The Kensington Review

11 August 2004

Latest Commentary:
Foreign Observers Invited to US Elections -- The US State Department has invited observers from the Organization for Security and Cooperation in Europe to keep an eye on this year's presidential election. Rarely does the State Department do what is right and what is legally required. Judging from the reaction of punditland (wailing and gnashing of teeth), it has little incentive do so in future. However, this invitation casts no aspersions on American democracy, and it is a tiny step toward reconciliation with the rest of the world. And by the way, the OSCE already observed the 2002 mid-term elections.

Pakistan Sting Foiled by Jumpy Ally -- During World War II, the great Anglo-American alliance was hardly all brotherly love. To the Brits, the Yanks were "over-paid, over-sexed and over here." And some pro-Nazis like Joseph Kennedy claimed the British would fight to the last American. So, it should come as no surprise that the American Pakistani alliance in the war on terror has the odd rough patch. Washington believes there is too much sympathy in Pakistan for mass murderer Usama bin Laden. And in Pakistan, they have to wonder which side claims the loyalty of the Bush administration after Tom Ridge and the American press blew the successful penetration of Al-Qaeda by Pakistan.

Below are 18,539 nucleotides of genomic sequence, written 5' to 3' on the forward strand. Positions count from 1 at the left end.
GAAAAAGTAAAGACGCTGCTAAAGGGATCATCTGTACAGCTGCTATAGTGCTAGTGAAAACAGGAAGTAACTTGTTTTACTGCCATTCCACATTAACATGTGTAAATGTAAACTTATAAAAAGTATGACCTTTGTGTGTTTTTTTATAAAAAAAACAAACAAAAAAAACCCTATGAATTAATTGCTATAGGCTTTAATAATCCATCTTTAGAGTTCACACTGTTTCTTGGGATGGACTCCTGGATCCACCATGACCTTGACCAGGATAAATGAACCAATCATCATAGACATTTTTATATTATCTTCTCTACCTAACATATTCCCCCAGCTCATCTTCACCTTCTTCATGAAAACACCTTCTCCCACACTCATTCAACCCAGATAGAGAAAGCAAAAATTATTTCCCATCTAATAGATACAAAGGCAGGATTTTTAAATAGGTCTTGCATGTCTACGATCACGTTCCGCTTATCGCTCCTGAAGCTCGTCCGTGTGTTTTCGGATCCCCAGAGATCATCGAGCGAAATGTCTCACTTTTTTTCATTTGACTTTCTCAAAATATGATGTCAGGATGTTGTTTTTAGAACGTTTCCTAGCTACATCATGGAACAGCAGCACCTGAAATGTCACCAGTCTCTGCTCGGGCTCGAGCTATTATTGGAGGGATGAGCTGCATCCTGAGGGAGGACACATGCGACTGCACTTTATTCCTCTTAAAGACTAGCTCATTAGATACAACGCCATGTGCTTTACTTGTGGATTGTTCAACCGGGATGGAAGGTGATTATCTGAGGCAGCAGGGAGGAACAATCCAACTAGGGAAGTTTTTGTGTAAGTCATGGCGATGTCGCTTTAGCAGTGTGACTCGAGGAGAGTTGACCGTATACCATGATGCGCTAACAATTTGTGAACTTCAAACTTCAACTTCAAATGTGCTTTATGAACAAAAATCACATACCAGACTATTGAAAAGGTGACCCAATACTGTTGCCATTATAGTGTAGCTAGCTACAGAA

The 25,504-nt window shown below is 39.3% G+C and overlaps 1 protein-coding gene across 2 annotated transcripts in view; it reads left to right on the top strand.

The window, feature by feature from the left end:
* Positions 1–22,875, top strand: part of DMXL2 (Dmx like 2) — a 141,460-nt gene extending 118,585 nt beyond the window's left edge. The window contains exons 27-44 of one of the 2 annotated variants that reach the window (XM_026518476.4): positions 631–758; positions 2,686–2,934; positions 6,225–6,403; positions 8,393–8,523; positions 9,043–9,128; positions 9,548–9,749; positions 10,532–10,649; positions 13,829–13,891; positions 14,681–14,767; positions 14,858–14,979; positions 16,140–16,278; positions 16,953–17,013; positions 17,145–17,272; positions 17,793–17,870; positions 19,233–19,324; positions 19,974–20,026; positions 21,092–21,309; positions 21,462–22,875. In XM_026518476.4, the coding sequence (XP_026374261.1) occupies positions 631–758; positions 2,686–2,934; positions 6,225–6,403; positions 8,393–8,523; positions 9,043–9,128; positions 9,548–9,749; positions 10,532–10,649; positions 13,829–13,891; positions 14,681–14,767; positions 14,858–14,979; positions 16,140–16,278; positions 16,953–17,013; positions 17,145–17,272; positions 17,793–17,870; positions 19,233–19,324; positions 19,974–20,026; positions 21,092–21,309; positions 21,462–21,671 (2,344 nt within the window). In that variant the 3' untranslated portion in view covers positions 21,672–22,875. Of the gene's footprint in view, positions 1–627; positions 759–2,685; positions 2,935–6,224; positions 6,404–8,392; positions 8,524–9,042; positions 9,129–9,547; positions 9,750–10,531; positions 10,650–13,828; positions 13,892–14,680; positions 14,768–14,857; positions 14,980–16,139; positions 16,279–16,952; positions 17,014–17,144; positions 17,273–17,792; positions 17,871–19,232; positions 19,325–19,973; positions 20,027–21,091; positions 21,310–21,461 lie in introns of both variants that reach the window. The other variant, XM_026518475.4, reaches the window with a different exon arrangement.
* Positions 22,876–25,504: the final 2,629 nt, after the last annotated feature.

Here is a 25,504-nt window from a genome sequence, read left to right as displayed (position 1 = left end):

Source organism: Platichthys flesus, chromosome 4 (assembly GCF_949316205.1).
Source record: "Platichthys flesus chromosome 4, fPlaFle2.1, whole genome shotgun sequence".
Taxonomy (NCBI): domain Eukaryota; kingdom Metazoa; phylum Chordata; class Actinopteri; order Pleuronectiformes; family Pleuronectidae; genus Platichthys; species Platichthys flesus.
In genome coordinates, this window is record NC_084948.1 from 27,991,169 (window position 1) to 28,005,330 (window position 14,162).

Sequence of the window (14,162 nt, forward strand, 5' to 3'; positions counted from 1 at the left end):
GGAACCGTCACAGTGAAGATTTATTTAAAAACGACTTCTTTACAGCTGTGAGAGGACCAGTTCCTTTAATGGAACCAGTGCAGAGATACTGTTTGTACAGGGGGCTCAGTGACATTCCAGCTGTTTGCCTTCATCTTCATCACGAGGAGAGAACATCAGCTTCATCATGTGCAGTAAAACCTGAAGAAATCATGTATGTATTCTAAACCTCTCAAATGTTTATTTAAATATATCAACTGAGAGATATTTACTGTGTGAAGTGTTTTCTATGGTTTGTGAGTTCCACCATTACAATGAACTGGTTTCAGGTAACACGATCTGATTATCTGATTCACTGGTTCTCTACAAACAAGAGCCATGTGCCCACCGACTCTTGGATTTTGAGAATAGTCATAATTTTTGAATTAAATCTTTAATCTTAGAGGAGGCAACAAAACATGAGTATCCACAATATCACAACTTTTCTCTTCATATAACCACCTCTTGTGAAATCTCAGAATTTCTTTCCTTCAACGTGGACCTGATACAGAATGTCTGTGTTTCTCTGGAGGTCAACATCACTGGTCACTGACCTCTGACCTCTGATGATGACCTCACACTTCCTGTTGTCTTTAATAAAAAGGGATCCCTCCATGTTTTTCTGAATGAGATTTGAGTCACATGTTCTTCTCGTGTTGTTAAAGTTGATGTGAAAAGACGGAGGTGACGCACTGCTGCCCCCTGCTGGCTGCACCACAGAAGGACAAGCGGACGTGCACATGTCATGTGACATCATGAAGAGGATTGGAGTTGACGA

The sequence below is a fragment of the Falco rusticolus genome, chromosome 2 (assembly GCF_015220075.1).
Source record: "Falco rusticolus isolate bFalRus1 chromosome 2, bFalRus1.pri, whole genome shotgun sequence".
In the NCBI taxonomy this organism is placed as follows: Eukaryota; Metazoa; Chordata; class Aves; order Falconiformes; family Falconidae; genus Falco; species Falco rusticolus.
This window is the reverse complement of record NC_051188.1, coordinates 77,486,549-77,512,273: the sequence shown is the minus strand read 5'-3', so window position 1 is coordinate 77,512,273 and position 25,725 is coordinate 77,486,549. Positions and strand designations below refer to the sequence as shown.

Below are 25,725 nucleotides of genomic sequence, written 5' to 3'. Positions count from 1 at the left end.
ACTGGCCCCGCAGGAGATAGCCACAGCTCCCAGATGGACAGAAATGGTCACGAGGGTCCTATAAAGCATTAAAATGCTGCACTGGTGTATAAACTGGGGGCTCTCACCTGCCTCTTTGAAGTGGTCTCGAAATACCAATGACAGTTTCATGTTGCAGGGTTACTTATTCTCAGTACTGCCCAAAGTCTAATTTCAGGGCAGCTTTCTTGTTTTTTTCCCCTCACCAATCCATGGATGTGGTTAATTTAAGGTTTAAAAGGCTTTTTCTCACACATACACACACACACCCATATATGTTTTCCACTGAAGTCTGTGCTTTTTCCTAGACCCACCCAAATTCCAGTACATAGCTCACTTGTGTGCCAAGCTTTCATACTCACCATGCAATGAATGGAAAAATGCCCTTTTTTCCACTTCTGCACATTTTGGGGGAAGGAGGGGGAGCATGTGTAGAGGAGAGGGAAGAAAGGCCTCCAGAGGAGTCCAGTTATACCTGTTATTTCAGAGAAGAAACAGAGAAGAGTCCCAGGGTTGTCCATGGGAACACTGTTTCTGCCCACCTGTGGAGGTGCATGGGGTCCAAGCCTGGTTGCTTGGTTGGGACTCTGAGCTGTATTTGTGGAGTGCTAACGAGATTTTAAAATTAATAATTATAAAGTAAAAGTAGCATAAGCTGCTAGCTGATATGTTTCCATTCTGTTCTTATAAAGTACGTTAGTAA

Fed Raises Rates Again -- Alan Greenspan and the governors of the Federal Reserve bumped interest rates up another quarter of a percent. The fed funds rate is now at 1.5%. On one level, it is possible to debate the wisdom of this move but on quite another, this was a dreadful mistake that in the end may force the Fed to move interest rates higher than necessary. The former debate is economic in nature, but the mistake is in the realm of market psychology.

Scientists Can Clone Pets, and Shouldn't -- The Genetic Savings and Clone (GSC), of Sausalito, California, is setting itself up in the business of cloning pets. For a mere $50,000, five people with more money than scientific understanding have signed up to have their cats cloned. The idea is a bad one on three levels at least: a clone is not a perfect copy, there are too many domesticated animals without human companions, and GSC has the scientific capability now to clone a house cat but not the far superior dog.



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Copyright 2004 by The Kensington Review , J. Myhre, Editor. No part of this publication may be reproduced without written consent.